There’s a thrift store near my house where I always, always, find something. When my daughter signed up for basketball and I didn’t want to buy her a new basketball she might never use past the season, there it was. When I thought, back in July, “Maybe I should buy ice skates for winter,” there they were. The ambitious craft project that required a hula hoop? Got it.
Of course, none of these things are life-or-death NEEDS, but I do think of it a little like the Room of Requirement in Harry Potter. Tucked away on the 7th floor of Hogwarts Castle, you can always find what you need. And, marvelously, some things you didn’t realize you needed, as when this year I found an icon of the Adoration of the Magi the day before Epiphany.
Admittedly, the style is not one I would have chosen. The image is a beautiful traditional Orthodox design, but it’s mounted on an artificially aged piece of wood that looks like it was rescued from a fire and immediately dipped in polyurethane. Still, for $2.99, and on January 5, would you pass it up? My 10-year-old, his arms full of Star Wars figurines and an enormous Millenium Falcon model, was getting antsy to go and said, “Mama, just get it.”
So the next morning I brought it into my prayer space for my usual quiet time, and settled down to spend some time with Jesus, Mary, Joseph, and these three visitors and their gifts, myrrh’s “bitter perfume of gathering gloom.” I sat there with them, trying to set aside all my expectations about what I think I know about the story, the usual jokes about how Wise Women would have brought more useful gifts and would have been on time, not 12 days late.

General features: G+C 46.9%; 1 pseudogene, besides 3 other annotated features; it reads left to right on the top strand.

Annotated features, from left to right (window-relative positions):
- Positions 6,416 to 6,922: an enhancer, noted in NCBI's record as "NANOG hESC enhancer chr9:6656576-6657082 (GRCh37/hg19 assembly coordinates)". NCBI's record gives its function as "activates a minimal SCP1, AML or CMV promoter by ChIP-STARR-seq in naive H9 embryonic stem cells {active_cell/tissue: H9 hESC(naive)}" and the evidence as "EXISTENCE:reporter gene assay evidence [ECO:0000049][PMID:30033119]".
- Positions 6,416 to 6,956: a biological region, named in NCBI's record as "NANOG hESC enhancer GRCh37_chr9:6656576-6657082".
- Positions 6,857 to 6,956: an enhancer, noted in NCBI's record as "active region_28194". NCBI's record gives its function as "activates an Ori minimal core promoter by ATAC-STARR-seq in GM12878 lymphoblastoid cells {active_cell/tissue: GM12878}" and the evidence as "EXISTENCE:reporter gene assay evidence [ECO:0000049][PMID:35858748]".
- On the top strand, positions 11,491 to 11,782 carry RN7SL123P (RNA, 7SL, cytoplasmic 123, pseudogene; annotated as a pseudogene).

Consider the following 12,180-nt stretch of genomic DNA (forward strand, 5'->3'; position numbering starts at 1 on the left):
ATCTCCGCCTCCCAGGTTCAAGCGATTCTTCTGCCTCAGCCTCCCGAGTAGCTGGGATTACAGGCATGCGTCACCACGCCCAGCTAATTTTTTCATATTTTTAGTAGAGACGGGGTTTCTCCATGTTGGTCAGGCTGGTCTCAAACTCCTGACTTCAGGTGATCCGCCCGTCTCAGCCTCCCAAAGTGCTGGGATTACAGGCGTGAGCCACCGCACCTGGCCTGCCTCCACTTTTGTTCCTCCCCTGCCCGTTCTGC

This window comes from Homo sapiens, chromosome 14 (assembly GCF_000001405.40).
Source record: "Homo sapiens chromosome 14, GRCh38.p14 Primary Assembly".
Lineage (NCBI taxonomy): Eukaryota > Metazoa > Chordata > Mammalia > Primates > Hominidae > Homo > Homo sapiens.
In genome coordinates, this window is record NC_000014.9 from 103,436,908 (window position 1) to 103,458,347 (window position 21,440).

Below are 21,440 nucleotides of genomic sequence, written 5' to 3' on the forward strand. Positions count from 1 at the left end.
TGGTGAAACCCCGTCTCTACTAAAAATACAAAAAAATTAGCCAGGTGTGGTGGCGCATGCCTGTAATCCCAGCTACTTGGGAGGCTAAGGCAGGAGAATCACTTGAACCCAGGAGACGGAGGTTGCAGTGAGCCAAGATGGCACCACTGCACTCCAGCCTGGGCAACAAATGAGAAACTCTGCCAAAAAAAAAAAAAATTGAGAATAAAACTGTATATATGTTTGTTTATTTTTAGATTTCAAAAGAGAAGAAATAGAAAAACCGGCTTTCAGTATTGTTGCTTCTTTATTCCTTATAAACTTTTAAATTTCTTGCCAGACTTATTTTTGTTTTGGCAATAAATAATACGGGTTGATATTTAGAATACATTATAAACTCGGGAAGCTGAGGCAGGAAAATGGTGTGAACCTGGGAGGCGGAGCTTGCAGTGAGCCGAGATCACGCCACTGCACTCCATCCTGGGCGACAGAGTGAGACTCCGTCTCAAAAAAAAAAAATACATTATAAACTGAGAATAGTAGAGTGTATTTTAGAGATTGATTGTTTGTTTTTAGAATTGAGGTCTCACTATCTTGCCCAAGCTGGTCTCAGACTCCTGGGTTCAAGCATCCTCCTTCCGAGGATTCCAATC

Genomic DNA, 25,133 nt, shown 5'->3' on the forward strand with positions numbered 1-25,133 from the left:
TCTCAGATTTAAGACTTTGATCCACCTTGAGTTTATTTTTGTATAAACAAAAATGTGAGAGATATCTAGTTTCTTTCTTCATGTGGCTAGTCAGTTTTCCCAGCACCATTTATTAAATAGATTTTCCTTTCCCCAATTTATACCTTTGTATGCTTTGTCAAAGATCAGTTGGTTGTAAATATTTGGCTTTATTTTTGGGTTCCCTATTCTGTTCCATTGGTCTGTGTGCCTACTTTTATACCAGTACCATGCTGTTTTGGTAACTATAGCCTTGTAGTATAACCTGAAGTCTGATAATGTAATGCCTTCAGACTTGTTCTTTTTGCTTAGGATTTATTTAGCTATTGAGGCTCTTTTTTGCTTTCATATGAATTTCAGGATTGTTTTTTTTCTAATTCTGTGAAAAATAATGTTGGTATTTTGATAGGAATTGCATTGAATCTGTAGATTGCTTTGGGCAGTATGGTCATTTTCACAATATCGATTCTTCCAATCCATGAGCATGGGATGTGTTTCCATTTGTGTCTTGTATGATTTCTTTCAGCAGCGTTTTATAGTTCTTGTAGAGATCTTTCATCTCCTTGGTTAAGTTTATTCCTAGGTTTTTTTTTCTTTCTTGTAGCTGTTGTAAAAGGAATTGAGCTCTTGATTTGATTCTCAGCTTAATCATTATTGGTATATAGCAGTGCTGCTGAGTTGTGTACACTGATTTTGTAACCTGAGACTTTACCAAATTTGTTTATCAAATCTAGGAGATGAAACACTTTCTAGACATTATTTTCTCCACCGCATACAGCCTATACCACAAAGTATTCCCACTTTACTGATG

There’s a lot to love about the story. The Magi come from far away; they remind us that Jesus didn’t just come for important leaders in Jerusalem, or even just for his own people. He is a universal savior. As they meet Jesus for the first time, worlds collide.
Sitting in the early morning stillness, I noticed something. There, in the upper right corner of the icon, are the Magi traveling away, an angel pointing their way. The adoration is portrayed at the center, but that doesn’t tell their whole story. I looked at the Scripture text and read the last line: “And having been warned in a dream not to return to Herod, they left for their own country by another road.“ (Mt. 2:12).
What is this other road? Most of us have probably found ourselves there at some point. Sometimes we end up on the Other Road because something has gone wrong. Other times we choose the Other Road, hoping for something different in our lives. And, of course, sometimes it’s all you can do to put one foot in front of the other on any road.
Now, days after Epiphany, days after the tree has been taken down (or maybe it still sits glowering at you from the corner, another thing you still have to get done), the Magi are traveling. They came a long distance, and it will take a while to get home. Scripture doesn’t tell us what happened next for them. My icon reminds me that the way they leave is just as important as the way they came; the world they encountered in Jesus changes everything.
So that’s my days-into-Epiphany question: what changed? How did the world change when God was born as our brother, how did you change when you met him at the manger? Are you on the Other Road now, or is the same path you’ve been on forever somehow transformed? Where will the angels lead you?
How do you sit with the journey of the Magi in this season?
What a wonderful post! This is one reason why I value icons so highly. The images they portray are always waiting to tell us something about the road each of us are on. Do we need to take a different direction? What will we see along The Way, and where is this road leading us? Thank you Sara for sharing with us this morning. Thanks be to God.
Ann Whitaker says
Thank you for such a beautiful reflection. As I approach the days of my retirement from active priesthood, you’ve given me food for thought in the Other Road… the one I’m traveling now